H3 Biomedicine has touted the doubling of its research space in Cambridge, MA, and noted that its staff is expected to undergo equivalent growth. Meanwhile, the group highlighted the work of its bioinformatics pros to mine data in pursuit of new therapies for cancer.
A unit of the Japanese drugmaker Eisai, H3 Biomedicine credited the growth to the work of its research crew that includes bioinformatics experts who slice and dice data from cancer genomes. This helps shine light on mutations that are suspected of steering tumor growth and can be targeted with new drugs. H3 has worked with partners such as Compendia Biosciences, a cancer bioinformatics outfit, to pave the way to such discoveries.
Eisai launched H3 Biomedicine in 2011 and pledged to pump $200 million into the unit as the drugmaker sought a wealth of targeted drug candidates against cancer. The group recently expanded into 48,000 square feet of space in the biotech-heavy hub of Cambridge and plans to grow its staff to 75 people by the end of 2013. Its efforts thus far have brought a lead program with candidates against the SF3B1 gene, mutations of which are suspected of promoting blood-related cancers.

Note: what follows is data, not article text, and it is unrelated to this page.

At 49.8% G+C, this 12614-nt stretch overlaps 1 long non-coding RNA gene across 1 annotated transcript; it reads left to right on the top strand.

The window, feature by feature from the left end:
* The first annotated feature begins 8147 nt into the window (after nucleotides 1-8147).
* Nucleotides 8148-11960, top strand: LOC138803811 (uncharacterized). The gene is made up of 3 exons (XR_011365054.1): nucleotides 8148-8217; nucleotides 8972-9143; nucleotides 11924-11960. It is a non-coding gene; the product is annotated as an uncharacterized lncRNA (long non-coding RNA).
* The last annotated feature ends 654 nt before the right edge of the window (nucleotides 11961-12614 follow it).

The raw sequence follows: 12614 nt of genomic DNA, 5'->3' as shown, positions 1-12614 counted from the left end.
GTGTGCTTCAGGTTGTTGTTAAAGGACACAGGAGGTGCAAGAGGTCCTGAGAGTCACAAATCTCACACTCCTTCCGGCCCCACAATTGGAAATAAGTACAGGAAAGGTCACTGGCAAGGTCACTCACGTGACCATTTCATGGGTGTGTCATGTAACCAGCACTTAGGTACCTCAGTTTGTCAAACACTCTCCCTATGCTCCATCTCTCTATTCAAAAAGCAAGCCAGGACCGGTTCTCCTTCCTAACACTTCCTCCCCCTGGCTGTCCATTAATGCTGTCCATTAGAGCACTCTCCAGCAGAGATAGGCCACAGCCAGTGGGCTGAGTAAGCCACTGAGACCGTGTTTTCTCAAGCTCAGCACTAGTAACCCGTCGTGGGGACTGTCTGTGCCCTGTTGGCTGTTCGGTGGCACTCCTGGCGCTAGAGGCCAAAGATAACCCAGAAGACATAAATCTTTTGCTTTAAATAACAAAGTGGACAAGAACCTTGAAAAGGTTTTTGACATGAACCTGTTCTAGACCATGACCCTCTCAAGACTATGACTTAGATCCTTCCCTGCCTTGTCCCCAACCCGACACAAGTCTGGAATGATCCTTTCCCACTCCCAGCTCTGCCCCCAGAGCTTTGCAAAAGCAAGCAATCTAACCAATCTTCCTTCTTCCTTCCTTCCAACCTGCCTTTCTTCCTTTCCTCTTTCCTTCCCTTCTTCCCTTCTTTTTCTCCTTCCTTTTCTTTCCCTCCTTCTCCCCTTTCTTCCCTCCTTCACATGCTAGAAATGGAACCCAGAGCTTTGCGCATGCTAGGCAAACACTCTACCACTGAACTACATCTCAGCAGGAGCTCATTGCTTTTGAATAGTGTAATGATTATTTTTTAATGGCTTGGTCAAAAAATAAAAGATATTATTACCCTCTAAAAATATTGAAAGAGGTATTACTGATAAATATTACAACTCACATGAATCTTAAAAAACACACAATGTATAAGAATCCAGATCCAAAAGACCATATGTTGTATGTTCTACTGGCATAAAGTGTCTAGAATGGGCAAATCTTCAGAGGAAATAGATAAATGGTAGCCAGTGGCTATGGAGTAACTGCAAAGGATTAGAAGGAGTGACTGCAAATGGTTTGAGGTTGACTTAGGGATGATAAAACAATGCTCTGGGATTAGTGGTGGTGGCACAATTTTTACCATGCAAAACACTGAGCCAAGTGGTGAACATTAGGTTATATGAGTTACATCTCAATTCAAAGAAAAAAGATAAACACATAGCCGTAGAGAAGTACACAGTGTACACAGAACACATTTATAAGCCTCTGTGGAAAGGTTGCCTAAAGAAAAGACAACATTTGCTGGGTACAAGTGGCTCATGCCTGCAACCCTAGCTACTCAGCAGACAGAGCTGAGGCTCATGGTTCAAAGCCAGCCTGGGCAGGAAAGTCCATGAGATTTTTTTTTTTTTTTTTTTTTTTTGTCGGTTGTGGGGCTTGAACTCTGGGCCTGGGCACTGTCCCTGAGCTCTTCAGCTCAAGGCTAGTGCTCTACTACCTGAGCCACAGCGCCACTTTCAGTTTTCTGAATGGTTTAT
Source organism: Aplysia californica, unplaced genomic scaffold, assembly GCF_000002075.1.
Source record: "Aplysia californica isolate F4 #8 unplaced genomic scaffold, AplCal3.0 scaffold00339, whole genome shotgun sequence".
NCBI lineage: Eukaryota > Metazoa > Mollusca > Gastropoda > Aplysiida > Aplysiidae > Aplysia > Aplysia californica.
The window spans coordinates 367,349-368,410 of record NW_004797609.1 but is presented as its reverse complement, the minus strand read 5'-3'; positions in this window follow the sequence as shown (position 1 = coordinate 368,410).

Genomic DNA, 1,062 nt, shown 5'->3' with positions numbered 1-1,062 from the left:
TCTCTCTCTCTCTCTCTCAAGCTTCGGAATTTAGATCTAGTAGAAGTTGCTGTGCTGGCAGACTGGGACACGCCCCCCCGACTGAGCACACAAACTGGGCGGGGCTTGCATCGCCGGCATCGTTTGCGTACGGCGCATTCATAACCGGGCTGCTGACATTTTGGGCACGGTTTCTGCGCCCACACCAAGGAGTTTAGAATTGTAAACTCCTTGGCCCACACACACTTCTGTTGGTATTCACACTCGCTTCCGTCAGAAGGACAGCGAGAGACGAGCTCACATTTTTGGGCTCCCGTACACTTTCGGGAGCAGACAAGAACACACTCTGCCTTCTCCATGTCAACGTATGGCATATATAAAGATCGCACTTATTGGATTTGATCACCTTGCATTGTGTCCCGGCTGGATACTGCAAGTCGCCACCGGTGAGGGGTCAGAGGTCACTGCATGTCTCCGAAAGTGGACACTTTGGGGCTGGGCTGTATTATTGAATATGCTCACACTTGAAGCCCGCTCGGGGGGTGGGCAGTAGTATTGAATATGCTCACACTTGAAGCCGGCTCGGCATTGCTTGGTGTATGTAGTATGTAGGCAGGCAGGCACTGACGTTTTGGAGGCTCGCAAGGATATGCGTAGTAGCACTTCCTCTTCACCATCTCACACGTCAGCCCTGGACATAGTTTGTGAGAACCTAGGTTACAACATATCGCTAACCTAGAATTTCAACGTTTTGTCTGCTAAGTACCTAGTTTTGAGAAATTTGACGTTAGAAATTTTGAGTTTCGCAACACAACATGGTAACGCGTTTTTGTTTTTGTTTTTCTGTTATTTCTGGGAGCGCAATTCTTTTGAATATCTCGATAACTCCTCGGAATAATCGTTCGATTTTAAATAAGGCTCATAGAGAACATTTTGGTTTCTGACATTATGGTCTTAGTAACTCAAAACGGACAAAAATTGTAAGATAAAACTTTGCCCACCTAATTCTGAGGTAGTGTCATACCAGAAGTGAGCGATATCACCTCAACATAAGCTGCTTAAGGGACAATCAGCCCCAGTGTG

"While we remain an early-stage, research-focused company, our rapid growth this year marks a significant step toward developing novel oncology drug candidates, and, ultimately, expediting the delivery of new therapies to the patients who need them," said Dr. Markus Warmuth, H3's president and CEO, in a statement.
- here's the release